I’m Dan Lyons – a writer/photographer, with a specialty in automobiles, new and old. I write new car reviews, a classic car column and a classic car blog for the Times Union newspaper. I've penned six books on classic cars, and photographed over 150 calendars to date.
As you browse through my site, you can preview all of my latest columns here. Click on the links, and they’ll take you to the complete articles on the Times Union’s site. We’ll also be archiving older articles, so you can catch up on any classic car pieces that you might have missed, or check out a review of a past year's car. If you're shopping for a new car, my Links page gives you one-stop access to all of the automaker's websites, for more information.
You’ll also find some samples of my photography here, as well as news of any new projects that I’m working on (calendars, books, etc.). Thanks for stopping by.
Dodge had a problem. They were a day late and a dollar short. Late, because Chevy was already out of the gate with the dressy, upscale Cameo Carrier pickup (and Ford was soon to follow, with their half car/half truck Ranchero). Short, because there wasn’t enough money on hand for anything more than a modest makeover.
Wrapping something old in something new is a time-honored practice for marketing. That’s certainly true for automakers, where the economics of manufacturing simply don’t allow for all new products, every year. True now, true then, and the lineup that Chrysler rolled out fifty years ago was a case in point. The chiseled, conservative styling for 1963 was new, courtesy of designer Elwood Engel. Beneath the skin, though, the cars were largely unchanged from 1962. However, Chrysler showed uncommon confidence in the carry-over. At a time when extended warranties were largely unheard of, the company announced a five year/50,000 mile plan for their 1963 models, and in the process, caught the competition napping.Read More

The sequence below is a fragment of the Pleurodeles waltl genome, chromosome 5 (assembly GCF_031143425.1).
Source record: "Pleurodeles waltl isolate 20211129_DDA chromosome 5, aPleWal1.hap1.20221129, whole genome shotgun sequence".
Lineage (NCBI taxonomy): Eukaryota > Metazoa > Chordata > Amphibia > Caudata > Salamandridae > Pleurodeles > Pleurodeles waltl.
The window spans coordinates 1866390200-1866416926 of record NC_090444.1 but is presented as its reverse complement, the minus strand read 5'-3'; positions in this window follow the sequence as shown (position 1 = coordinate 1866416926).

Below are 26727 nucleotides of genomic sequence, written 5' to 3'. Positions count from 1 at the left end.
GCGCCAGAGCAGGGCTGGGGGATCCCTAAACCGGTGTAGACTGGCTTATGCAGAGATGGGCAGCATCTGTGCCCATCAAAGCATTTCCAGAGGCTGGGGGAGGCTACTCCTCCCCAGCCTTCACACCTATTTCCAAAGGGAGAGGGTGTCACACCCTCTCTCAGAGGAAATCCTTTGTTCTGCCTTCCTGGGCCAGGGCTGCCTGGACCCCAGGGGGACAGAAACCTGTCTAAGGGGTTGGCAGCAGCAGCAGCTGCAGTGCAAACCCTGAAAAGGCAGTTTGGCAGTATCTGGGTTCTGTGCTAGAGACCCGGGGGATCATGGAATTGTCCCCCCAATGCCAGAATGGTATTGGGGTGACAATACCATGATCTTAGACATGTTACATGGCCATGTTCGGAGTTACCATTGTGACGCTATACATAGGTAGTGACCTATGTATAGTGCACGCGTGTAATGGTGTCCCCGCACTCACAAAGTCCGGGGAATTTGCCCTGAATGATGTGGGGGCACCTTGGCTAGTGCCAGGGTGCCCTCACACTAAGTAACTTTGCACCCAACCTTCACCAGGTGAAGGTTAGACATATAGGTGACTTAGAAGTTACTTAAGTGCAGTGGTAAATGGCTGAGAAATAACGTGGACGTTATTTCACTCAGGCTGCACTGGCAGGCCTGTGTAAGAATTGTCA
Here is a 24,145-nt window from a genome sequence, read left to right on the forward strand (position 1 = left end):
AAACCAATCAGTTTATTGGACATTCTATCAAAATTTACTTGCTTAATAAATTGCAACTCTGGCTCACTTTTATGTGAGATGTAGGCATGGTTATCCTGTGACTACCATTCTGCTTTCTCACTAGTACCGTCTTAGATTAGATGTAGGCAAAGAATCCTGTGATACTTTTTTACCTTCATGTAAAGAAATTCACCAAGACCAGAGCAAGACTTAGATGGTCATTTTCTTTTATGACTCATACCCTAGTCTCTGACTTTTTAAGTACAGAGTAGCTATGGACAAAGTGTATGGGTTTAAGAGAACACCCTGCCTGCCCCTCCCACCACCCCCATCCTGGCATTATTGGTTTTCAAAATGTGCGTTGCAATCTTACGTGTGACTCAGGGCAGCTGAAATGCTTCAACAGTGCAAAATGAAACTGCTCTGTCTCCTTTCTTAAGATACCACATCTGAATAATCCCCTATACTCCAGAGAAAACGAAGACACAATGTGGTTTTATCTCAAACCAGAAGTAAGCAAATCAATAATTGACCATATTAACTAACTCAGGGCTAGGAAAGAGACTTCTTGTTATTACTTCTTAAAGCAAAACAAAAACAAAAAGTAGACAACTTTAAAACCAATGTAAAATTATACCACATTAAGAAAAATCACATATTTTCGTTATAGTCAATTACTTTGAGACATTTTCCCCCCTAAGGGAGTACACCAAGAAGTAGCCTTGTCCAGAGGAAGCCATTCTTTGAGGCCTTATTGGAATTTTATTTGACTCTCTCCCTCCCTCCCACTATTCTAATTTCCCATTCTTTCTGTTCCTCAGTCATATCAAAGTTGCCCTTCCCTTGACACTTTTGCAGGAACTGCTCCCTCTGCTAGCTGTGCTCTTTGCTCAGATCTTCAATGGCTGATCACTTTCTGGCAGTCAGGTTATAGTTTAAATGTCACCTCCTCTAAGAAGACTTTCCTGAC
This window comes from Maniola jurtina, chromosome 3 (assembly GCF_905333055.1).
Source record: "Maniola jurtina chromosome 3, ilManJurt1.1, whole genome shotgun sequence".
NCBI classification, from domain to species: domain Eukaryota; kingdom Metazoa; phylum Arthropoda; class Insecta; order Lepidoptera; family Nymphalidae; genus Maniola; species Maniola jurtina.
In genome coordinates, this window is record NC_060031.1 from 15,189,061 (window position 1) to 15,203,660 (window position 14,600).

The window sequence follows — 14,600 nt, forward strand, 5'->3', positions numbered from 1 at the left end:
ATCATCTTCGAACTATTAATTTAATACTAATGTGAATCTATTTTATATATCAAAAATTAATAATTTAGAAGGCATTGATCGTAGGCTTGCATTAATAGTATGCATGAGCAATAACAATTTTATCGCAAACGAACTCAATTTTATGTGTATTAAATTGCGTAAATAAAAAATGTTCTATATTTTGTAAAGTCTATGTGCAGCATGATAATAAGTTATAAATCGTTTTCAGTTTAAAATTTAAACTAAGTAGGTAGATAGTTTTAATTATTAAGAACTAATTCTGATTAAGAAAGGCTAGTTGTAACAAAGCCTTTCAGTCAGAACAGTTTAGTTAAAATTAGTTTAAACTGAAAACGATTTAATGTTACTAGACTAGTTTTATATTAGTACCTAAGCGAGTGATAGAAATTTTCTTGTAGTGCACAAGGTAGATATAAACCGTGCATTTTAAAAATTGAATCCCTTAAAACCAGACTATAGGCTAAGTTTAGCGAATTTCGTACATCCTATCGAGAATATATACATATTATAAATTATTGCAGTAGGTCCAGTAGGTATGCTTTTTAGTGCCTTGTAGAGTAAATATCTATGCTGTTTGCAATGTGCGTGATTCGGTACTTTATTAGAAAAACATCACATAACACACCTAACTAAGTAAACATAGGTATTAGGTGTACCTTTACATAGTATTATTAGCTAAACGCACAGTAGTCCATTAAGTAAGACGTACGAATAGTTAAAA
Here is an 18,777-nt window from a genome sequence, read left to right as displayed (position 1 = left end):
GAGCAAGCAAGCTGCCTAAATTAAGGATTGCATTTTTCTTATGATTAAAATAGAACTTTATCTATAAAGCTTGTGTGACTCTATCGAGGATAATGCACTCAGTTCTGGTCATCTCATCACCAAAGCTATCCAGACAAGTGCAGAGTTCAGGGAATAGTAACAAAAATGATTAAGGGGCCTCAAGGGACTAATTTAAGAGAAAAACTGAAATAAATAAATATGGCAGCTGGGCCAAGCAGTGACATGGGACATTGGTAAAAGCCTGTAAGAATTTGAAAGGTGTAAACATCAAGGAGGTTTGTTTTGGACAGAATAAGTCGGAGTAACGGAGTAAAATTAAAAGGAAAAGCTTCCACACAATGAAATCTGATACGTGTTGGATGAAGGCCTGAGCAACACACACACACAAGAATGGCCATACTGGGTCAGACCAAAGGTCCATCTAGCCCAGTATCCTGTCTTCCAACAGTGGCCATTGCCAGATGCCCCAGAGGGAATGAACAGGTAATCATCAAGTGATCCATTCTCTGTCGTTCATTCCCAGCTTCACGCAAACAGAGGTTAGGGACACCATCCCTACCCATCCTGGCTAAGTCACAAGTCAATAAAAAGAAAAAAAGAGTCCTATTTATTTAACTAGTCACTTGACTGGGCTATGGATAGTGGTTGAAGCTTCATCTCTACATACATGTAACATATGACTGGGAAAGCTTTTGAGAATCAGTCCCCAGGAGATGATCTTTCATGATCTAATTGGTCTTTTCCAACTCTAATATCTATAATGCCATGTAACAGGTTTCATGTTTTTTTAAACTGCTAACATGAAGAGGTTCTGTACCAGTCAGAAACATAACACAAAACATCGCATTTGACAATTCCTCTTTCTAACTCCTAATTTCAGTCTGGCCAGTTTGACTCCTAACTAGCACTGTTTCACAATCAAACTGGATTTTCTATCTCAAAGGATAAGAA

My 2014 car calendars are available now!
Please click here to go to the calendars page for details on my three 2014 titles:
Classic American Cars, Classic European Cars and Muscle Car Classics
Flipping the page on the calendar to December, it’s fast becoming unavoidable. Even hard core holiday denialists have to admit that the season of gift giving is at hand. The recent launch of the 7th generation Corvette (reviewed here last weekend) has many car lovers thinking sports car thoughts. If you have car guys or gals on your gift list, we have some new suggestions, courtesy of General Motors.
As it turned the corner on the 1960’s, the ‘61 edition of America’s Sports Car had one foot in the Fifties and an eye on the future. The straight rear axle, and options like wide whitewalls and a contrast color cove were remnants of the car’s 50’s roots. The four taillight rear design set the tone for generations of Corvettes to follow.
Most muscle cars were extroverts. Flashy and loud, their looks and sounds announced their presence, even before they arrived. Others took a low key approach. They wrapped their speed in a coat of stealth, then showed their taillights to those that challenged them. One example from this school of playing it cool was the Olds Cutlass Supreme SX.